"The Lost Skeleton of Cadavra" may not be for everyone, but for those who appreciate spot-on spoofs of the cheesiest of '50s sci-fi monster movies may find it an inspired delight. What's more, the film's writer-director-star, Larry Blamire, has a sharp ear for the clichés of old serials, radio shows and B-movies and their motifs that reaches back at least to "King Kong," from which it makes a direct steal. Some may find the film as flat as the pictures its spoofs — "King Kong" excluded — but for others that will be part of its pleasure. As deliberately silly as the film is, it is very knowing and carefully thought out.
Blamire's Dr. Paul Armstrong is a dedicated scientist who, with his devoted wife, Betty (Fay Masterson), has rented a cabin in the mountains as he searches for a fallen meteor containing the rare element "atmosphereum." As it happens, nearby is Cadavra Cave, home to a legendary "Lost Skeleton." The Lost Skeleton may be dead, but somehow his brain still functions, and all he needs is a dose of atmosphereum to bring him back to sinister life. Betty is actually hoping that in the mountains Paul will get a much-needed rest.
Meanwhile, a spacecraft from the planet Marva crashes in the woods and out step aliens Kro-Bar (Andrew Parks) and his wife, Lattis (Susan McConnell). They travel with their pet, a huge, monstrous-looking Mutant (Darrin Reed), who promptly runs off. Searching for the Lost Skeleton is evil scientist Dr. Roger Fleming (Brian Howe), who believes that bringing it back to life will make him powerful. In short, if the atmosphereum falls into the hands of Fleming, and he administers it to the Lost Skeleton, they will be able to rule the world. If the aliens get hold of it, they will have a power source that will enable them to return home. In yet another plot wrinkle, Fleming gets his hands on the aliens' Transmutatron and turns it on four forest animals to transform them into the single, seductive Animala (Jennifer Blaire), clad in black tights with clawed paw hands and capable of casting spells.
The fun begins in earnest when first Kro-Bar and Lattis, who recite their dialogue as if it had been written by Shakespeare, descend upon the Armstrongs' cabin, soon followed by Fleming with Animala in tow. The perfect '50s wife, Betty graciously invites them all to dinner and remains unflappable even when Animala chows down on the food on her plate like a cat or dog — and the aliens promptly copy her.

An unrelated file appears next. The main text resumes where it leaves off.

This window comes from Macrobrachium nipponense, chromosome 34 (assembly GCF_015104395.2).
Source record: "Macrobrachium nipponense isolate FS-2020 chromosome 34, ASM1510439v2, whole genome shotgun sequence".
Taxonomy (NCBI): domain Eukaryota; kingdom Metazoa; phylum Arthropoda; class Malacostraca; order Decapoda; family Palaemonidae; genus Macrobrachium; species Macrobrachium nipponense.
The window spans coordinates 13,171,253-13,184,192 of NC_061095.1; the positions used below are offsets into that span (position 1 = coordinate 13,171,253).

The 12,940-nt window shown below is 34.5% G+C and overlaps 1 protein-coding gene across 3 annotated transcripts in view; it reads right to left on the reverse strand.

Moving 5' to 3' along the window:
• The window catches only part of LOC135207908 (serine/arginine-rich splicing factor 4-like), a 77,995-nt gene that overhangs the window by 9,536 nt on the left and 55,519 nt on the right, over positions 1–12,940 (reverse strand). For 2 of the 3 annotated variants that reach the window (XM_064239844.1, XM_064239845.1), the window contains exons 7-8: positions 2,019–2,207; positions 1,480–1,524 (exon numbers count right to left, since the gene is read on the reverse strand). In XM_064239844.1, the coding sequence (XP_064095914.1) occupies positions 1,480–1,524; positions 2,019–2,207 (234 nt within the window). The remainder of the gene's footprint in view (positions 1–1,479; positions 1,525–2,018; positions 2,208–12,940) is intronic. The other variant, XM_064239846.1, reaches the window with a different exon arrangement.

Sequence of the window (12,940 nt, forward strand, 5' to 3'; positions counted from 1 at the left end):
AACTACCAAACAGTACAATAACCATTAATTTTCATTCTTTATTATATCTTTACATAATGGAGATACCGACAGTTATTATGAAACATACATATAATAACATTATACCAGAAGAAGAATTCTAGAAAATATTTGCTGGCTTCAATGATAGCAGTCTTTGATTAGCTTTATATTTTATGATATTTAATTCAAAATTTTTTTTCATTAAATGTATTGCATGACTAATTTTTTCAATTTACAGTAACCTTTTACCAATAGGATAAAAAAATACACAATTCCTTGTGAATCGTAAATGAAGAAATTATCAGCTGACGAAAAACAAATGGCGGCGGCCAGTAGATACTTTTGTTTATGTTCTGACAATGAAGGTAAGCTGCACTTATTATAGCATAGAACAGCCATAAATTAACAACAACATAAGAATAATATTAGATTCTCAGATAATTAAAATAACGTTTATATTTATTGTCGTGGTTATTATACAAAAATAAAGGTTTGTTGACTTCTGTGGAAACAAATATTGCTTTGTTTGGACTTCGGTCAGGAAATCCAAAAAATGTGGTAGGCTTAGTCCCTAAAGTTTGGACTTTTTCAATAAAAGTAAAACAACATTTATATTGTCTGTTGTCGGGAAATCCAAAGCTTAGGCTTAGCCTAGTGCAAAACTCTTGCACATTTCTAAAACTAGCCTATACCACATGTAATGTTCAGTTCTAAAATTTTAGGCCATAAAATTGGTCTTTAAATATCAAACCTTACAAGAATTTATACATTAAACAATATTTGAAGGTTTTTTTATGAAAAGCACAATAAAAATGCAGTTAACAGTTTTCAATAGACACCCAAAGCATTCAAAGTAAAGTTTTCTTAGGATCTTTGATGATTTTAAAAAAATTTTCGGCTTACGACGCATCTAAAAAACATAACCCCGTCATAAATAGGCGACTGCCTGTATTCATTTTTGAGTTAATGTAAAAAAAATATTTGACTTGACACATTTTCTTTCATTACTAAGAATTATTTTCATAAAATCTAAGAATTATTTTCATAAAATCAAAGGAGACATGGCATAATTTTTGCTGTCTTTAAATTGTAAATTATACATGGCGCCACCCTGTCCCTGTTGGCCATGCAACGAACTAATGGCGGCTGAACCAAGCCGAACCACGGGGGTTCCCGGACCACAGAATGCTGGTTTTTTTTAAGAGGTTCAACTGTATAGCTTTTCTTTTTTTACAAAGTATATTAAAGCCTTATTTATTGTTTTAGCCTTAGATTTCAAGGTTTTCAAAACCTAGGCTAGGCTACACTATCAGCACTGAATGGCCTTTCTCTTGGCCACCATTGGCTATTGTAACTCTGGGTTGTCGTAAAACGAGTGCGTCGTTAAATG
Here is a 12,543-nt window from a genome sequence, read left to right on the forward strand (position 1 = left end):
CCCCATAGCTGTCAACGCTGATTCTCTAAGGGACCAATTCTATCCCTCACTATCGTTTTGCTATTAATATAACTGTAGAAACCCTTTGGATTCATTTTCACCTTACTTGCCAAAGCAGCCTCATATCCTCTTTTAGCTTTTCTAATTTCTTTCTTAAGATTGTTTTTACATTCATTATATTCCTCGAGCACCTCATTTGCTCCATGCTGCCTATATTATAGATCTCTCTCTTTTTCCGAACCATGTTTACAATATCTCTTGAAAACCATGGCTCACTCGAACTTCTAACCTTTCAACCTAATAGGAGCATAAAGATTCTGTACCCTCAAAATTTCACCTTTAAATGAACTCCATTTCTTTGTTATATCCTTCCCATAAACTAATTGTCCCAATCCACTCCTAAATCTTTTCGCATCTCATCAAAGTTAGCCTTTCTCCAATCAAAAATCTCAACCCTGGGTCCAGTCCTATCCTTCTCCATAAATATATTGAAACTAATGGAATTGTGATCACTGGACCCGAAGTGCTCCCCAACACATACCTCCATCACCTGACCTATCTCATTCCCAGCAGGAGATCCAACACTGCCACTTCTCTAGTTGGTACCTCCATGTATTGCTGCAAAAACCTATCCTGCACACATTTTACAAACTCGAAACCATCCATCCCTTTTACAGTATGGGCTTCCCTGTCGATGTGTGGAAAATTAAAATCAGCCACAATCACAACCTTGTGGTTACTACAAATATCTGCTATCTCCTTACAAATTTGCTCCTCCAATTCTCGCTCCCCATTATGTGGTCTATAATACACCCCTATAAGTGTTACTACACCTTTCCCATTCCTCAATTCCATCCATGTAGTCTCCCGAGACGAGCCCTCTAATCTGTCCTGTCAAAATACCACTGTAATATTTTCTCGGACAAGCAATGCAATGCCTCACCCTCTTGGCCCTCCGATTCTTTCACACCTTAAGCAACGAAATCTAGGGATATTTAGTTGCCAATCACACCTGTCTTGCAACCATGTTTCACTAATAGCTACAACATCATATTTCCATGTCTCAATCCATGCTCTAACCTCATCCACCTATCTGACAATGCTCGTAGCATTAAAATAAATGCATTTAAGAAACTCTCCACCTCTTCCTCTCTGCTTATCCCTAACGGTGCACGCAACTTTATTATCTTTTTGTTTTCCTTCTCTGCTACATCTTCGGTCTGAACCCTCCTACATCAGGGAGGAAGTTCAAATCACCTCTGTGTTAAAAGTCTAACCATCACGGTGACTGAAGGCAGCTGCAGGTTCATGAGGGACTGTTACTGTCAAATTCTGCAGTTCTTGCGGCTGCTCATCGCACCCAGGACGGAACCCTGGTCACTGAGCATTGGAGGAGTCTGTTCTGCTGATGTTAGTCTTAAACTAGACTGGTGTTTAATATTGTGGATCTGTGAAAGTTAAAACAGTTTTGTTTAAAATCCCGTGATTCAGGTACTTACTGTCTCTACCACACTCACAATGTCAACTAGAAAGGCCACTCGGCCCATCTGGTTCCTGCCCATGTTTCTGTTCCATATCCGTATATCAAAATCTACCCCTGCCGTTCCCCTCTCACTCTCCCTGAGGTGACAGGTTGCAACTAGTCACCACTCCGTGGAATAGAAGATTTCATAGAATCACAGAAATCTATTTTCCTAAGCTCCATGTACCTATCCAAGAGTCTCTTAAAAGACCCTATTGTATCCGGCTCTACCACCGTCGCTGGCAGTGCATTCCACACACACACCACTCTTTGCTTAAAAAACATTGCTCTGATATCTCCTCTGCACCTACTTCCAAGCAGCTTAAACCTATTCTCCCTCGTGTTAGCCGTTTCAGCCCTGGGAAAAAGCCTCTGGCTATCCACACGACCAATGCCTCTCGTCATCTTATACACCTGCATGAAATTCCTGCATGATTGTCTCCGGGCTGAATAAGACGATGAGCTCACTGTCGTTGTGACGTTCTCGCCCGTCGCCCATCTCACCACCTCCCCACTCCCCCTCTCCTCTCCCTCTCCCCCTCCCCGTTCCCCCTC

Right through to its fade-out, the seedy-looking, black-and-white "Lost Skeleton of Cadavra," with its two-bit props and special effects, provokes laughter, and everyone involved in all aspects of its making gets into the zany high spirits of the occasion. Playing with it is the 1937 Ub Iwerks cartoon "Skeleton Frolic," in which a bunch of skeletons indulge in lively high jinks against rich-hued natural settings rendered in the style of such classic illustrators as Maxfield Parrish.
'The Lost Skeleton of Cadavra'MPAA rating: PG, for brief mild languageTimes guidelines: Suitable family fareLarry Blamire...Dr. Paul ArmstrongFay Masterson...Betty ArmstrongAndrew Parks...Kro-BarSusan McConnell...LattisBrian Howe...Dr. Roger FlemingJennifer Blaire...AnimalaAn NHK and leBrocquy Fraser Ltd. co-production of a Barmak Films production, released by United Artists. Director, editor, writer Siddiq Barmak. Cinematographer Ebrahim Ghafuri. Sound Behrouz Shahamat, Farokh Fadai. Set designer Akbar Meshkini. Music Mohammad Reza Darwishi. In Dari Farsicq with English subtitles. Running time: 1 hour, 22 minutes.Exclusively at Landmark's Westside Pavilion Cinemas, Westside Pavilion, 10800 W. Pico Blvd., West L.A., (310) 475-0202, and the ArcLight, 6360 Sunset Blvd., Hollywood, (323) 464-4226.Copyright © 2014, Los Angeles Times